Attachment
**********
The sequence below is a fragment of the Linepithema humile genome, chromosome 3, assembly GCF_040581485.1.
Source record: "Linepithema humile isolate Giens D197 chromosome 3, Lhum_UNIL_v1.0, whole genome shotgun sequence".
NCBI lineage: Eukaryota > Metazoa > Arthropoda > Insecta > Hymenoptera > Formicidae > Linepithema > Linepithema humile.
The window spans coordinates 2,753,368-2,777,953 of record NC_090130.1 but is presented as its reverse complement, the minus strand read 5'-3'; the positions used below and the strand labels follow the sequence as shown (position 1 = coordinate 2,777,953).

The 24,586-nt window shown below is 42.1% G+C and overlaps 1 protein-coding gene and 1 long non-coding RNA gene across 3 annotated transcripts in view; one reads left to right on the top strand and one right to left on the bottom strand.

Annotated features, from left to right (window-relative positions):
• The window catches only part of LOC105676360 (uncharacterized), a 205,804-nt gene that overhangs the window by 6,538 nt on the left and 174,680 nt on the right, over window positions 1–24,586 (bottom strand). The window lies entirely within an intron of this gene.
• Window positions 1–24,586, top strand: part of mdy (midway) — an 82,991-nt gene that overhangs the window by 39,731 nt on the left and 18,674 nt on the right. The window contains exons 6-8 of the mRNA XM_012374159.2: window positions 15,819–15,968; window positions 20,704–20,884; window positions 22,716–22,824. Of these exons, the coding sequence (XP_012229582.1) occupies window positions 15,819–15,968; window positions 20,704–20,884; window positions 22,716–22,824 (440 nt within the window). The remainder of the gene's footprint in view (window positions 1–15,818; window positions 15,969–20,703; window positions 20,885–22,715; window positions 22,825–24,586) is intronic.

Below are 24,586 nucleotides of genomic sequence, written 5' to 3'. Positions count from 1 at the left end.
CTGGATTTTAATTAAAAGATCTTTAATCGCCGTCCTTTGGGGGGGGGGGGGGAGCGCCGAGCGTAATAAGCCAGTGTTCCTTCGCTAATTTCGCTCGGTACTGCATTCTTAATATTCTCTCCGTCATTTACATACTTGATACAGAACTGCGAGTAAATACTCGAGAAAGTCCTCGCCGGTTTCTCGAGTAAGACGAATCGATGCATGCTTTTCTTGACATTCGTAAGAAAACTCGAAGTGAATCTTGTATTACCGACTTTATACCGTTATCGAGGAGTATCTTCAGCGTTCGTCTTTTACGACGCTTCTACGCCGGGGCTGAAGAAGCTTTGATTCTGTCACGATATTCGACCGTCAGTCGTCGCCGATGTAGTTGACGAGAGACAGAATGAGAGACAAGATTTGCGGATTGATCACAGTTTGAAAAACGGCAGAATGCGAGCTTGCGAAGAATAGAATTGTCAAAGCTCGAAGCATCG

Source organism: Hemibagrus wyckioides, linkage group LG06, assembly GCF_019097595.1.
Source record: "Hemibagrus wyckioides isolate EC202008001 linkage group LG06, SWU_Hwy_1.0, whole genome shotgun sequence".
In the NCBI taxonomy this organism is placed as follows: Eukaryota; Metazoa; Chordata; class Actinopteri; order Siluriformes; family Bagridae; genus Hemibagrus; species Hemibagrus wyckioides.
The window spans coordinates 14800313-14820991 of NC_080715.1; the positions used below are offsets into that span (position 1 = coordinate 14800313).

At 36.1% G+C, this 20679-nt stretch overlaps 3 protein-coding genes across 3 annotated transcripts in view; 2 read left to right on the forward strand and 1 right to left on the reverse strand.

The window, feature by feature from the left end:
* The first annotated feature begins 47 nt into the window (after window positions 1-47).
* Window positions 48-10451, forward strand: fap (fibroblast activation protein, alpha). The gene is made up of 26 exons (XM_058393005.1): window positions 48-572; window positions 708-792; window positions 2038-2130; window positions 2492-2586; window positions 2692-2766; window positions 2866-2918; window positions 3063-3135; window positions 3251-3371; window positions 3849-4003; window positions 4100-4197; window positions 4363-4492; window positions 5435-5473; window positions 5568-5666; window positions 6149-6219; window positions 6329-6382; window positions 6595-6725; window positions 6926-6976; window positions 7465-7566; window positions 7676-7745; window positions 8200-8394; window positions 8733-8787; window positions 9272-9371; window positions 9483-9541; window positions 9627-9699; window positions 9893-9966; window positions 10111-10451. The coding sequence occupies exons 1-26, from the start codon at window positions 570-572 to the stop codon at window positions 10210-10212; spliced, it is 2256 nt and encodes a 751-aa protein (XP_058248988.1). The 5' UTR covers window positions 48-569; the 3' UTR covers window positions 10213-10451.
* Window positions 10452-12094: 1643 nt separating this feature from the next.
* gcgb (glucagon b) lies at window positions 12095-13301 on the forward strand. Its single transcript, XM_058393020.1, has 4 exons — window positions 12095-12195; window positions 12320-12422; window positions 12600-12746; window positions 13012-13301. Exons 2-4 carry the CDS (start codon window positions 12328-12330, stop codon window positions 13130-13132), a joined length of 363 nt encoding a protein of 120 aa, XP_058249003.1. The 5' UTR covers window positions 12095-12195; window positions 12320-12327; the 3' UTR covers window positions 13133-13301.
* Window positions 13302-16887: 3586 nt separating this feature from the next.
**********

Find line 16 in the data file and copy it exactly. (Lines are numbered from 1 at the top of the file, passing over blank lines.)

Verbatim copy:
The window, feature by feature from the left end: